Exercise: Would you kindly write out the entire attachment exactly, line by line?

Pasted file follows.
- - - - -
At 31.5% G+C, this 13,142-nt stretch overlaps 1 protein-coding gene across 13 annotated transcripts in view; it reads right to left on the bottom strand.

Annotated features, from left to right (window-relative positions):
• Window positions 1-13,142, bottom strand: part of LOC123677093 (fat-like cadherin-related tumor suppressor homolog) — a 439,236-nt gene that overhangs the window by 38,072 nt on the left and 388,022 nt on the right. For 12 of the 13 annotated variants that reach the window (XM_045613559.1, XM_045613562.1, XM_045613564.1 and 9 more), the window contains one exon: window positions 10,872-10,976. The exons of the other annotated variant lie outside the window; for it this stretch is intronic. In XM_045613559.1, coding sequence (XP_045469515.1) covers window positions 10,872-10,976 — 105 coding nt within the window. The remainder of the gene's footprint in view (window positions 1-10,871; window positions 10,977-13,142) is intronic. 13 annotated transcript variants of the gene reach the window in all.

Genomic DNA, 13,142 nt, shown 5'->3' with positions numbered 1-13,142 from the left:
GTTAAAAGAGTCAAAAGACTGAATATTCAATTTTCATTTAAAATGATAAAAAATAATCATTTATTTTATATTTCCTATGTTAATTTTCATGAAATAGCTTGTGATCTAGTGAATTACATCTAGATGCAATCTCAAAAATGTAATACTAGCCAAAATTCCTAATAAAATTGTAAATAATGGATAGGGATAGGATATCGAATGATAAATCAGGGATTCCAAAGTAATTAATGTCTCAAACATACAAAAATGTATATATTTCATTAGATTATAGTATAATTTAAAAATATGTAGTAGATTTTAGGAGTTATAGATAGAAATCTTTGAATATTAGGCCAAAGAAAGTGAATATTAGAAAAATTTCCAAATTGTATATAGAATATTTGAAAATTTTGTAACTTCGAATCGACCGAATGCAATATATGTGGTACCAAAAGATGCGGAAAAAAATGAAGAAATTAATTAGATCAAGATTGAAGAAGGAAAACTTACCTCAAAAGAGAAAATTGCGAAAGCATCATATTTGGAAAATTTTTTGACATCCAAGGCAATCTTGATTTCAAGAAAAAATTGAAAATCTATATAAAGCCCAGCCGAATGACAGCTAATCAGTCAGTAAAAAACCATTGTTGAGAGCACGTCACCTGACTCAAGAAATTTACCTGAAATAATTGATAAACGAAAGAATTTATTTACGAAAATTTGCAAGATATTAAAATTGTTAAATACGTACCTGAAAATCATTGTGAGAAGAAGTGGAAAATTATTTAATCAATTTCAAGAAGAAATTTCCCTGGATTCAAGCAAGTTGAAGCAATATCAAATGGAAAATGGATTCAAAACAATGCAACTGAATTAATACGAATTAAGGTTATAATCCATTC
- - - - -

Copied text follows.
At 31.5% G+C, this 13,142-nt stretch overlaps 1 protein-coding gene across 13 annotated transcripts in view; it reads right to left on the bottom strand.

Annotated features, from left to right (window-relative positions):
• Window positions 1-13,142, bottom strand: part of LOC123677093 (fat-like cadherin-related tumor suppressor homolog) — a 439,236-nt gene that overhangs the window by 38,072 nt on the left and 388,022 nt on the right. For 12 of the 13 annotated variants that reach the window (XM_045613559.1, XM_045613562.1, XM_045613564.1 and 9 more), the window contains one exon: window positions 10,872-10,976. The exons of the other annotated variant lie outside the window; for it this stretch is intronic. In XM_045613559.1, coding sequence (XP_045469515.1) covers window positions 10,872-10,976 — 105 coding nt within the window. The remainder of the gene's footprint in view (window positions 1-10,871; window positions 10,977-13,142) is intronic. 13 annotated transcript variants of the gene reach the window in all.

Genomic DNA, 13,142 nt, shown 5'->3' with positions numbered 1-13,142 from the left:
GTTAAAAGAGTCAAAAGACTGAATATTCAATTTTCATTTAAAATGATAAAAAATAATCATTTATTTTATATTTCCTATGTTAATTTTCATGAAATAGCTTGTGATCTAGTGAATTACATCTAGATGCAATCTCAAAAATGTAATACTAGCCAAAATTCCTAATAAAATTGTAAATAATGGATAGGGATAGGATATCGAATGATAAATCAGGGATTCCAAAGTAATTAATGTCTCAAACATACAAAAATGTATATATTTCATTAGATTATAGTATAATTTAAAAATATGTAGTAGATTTTAGGAGTTATAGATAGAAATCTTTGAATATTAGGCCAAAGAAAGTGAATATTAGAAAAATTTCCAAATTGTATATAGAATATTTGAAAATTTTGTAACTTCGAATCGACCGAATGCAATATATGTGGTACCAAAAGATGCGGAAAAAAATGAAGAAATTAATTAGATCAAGATTGAAGAAGGAAAACTTACCTCAAAAGAGAAAATTGCGAAAGCATCATATTTGGAAAATTTTTTGACATCCAAGGCAATCTTGATTTCAAGAAAAAATTGAAAATCTATATAAAGCCCAGCCGAATGACAGCTAATCAGTCAGTAAAAAACCATTGTTGAGAGCACGTCACCTGACTCAAGAAATTTACCTGAAATAATTGATAAACGAAAGAATTTATTTACGAAAATTTGCAAGATATTAAAATTGTTAAATACGTACCTGAAAATCATTGTGAGAAGAAGTGGAAAATTATTTAATCAATTTCAAGAAGAAATTTCCCTGGATTCAAGCAAGTTGAAGCAATATCAAATGGAAAATGGATTCAAAACAATGCAACTGAATTAATACGAATTAAGGTTATAATCCATTC